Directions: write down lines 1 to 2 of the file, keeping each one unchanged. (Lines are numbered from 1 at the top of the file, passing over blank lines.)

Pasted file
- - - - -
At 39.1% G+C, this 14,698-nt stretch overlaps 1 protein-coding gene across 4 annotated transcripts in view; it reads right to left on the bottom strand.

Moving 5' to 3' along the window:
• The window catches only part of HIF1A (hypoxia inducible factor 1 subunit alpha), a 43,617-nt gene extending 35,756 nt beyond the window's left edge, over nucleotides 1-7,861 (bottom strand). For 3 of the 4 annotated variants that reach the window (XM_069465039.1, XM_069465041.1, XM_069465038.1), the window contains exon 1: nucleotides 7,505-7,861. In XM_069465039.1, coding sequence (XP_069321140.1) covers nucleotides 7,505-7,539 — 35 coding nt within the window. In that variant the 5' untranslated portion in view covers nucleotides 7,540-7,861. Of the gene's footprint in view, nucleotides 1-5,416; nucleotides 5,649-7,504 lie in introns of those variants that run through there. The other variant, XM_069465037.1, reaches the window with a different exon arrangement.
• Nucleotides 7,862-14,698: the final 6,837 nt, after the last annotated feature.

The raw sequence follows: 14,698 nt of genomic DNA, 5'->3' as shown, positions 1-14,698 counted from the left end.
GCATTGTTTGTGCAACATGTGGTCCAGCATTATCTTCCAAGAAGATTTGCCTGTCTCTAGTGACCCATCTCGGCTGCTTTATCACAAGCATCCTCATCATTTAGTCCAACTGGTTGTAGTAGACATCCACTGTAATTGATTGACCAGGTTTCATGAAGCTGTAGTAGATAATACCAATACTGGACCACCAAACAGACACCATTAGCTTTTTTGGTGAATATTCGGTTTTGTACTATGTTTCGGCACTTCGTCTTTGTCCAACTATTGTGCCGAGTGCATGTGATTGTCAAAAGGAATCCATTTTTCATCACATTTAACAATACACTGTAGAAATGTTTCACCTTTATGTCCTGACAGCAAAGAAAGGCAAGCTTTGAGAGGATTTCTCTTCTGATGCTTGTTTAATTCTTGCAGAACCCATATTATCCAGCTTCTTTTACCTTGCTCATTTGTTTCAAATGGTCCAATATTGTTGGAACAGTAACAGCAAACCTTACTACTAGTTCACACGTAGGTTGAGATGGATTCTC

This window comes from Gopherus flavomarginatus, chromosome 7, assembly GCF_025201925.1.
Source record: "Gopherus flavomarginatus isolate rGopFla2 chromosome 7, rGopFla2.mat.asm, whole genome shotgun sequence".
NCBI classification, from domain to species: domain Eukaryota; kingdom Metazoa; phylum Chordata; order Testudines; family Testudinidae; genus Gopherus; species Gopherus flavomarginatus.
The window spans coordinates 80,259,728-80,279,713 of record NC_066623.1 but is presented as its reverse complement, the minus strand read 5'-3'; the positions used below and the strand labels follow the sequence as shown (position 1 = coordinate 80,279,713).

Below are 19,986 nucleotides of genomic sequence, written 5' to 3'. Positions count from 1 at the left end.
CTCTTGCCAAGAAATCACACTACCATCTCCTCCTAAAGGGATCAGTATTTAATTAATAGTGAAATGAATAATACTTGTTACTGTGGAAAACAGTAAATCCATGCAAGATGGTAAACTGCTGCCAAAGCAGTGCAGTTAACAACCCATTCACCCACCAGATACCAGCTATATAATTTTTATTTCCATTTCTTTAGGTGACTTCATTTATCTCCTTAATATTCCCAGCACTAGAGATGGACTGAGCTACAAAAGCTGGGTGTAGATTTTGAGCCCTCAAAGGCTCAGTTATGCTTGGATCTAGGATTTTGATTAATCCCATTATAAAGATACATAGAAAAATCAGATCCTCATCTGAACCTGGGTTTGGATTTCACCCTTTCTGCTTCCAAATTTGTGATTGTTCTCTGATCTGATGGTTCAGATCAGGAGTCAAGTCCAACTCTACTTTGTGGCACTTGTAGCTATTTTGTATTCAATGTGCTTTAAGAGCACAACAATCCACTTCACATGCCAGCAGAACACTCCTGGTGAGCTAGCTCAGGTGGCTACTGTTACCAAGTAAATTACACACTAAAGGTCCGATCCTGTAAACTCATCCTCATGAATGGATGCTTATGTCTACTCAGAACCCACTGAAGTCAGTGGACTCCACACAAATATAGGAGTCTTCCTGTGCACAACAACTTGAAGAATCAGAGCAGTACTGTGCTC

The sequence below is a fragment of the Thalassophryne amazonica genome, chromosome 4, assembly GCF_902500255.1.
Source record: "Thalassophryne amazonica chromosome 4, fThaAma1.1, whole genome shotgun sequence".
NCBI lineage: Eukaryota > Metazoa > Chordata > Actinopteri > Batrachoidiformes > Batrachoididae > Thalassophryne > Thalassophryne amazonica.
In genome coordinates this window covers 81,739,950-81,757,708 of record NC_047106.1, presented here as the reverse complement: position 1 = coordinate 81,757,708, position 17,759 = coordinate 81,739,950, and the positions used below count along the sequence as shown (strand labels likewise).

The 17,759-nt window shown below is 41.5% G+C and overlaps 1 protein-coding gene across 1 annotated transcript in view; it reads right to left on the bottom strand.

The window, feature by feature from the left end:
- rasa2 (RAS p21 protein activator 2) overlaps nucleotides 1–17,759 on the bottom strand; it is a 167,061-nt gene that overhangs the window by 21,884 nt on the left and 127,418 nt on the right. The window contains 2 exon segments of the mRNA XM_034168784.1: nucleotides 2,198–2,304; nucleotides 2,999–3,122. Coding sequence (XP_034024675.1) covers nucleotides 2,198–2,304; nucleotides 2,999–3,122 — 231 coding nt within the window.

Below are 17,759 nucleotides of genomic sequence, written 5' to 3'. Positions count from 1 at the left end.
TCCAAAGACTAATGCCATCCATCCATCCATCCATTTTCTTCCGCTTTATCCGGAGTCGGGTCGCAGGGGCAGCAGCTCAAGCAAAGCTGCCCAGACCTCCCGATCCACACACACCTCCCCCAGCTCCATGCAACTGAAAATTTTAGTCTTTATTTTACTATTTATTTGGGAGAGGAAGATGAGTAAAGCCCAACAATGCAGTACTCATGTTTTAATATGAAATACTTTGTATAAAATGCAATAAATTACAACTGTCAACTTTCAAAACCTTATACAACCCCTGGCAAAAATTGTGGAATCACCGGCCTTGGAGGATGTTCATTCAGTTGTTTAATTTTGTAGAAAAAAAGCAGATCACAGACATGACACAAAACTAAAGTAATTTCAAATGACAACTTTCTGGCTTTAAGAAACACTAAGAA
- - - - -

At 39.1% G+C, this 14,698-nt stretch overlaps 1 protein-coding gene across 4 annotated transcripts in view; it reads right to left on the bottom strand.

Moving 5' to 3' along the window: